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Periodical article Periodical article Leiden University catalogue Leiden University catalogue WorldCat catalogue WorldCat
Title:Trading places: recognizing and recreating legal pluralism in colonial Uganda
Author:Vincent, JoanISNI
Periodical:Journal of Legal Pluralism and Unofficial Law
Geographic terms:Uganda
Great Britain
conflict of laws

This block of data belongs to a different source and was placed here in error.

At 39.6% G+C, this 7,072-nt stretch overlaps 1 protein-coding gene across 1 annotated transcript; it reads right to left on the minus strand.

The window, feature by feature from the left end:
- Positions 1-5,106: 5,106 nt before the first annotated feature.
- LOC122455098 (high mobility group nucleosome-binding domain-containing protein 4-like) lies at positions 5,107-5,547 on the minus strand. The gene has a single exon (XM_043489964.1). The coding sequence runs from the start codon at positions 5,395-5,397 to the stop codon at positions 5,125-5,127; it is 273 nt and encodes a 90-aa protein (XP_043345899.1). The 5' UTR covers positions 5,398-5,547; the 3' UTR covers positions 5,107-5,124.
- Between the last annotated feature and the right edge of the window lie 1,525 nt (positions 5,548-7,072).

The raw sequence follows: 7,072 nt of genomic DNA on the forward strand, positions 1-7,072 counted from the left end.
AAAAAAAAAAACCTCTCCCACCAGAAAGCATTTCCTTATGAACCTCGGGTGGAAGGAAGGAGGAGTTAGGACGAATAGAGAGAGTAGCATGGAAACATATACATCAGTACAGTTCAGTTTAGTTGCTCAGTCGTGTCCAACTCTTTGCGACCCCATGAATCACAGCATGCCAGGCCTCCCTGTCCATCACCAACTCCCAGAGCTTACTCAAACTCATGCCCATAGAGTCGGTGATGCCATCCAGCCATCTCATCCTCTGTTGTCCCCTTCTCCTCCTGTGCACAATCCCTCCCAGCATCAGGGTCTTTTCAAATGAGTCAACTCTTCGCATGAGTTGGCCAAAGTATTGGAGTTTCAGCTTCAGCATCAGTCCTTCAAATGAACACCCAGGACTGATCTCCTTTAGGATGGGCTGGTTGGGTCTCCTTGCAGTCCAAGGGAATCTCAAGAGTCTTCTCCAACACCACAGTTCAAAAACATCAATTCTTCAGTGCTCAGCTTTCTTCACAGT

Abstract:Through a close reading of a specific case in the lawmaking process in colonial Uganda - the Trading Ordinance of 1938, this essay documents several related propositions about legal pluralism in industrializing societies: legal pluralism provides a theory of certain kinds of political change accompanying industrialization; legal pluralism implicitly contains a programme that contests the privileging of legal centralism; legal pluralism as a process is by no means uniform or progressive: the case described is one not of pluralism alone, but also of depluralism; and legal pluralism challenges a juristic view of purposive law. The essay looks in particular at five clauses of the Trading Ordinance: clauses 5 and 6 distinguished, in terms of locality, between native (African) and non-native (Asian and European) traders; clause 10 categorized those not eligible for trading licences, singling out so-called 'purdah-women', and provided for bookkeeping; clauses 12 and 13 required accounting procedures and specified the languages in which the requirement had to be met. The analysis reveals some of the differences and dissension within the lawmaking (European and Asian) elite which themselves reflect structural and processual tensions between colonialism and capitalism. It also shows that Uganda's legal recognition of racial and ethnic pluralism was both a discontinuous and contested policy. Bibliogr., notes, ref.